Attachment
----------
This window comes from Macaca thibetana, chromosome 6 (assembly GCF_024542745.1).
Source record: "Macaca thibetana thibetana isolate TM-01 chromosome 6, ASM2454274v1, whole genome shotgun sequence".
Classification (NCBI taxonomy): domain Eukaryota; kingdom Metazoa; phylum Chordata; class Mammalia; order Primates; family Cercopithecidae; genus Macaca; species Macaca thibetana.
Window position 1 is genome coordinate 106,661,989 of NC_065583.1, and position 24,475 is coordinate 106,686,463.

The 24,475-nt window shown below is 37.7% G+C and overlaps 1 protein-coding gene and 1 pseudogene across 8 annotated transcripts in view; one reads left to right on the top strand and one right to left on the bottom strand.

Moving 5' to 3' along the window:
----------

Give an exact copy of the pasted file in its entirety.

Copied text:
This window comes from Macaca thibetana, chromosome 6 (assembly GCF_024542745.1).
Source record: "Macaca thibetana thibetana isolate TM-01 chromosome 6, ASM2454274v1, whole genome shotgun sequence".
Classification (NCBI taxonomy): domain Eukaryota; kingdom Metazoa; phylum Chordata; class Mammalia; order Primates; family Cercopithecidae; genus Macaca; species Macaca thibetana.
Window position 1 is genome coordinate 106,661,989 of NC_065583.1, and position 24,475 is coordinate 106,686,463.

The 24,475-nt window shown below is 37.7% G+C and overlaps 1 protein-coding gene and 1 pseudogene across 8 annotated transcripts in view; one reads left to right on the top strand and one right to left on the bottom strand.

Moving 5' to 3' along the window: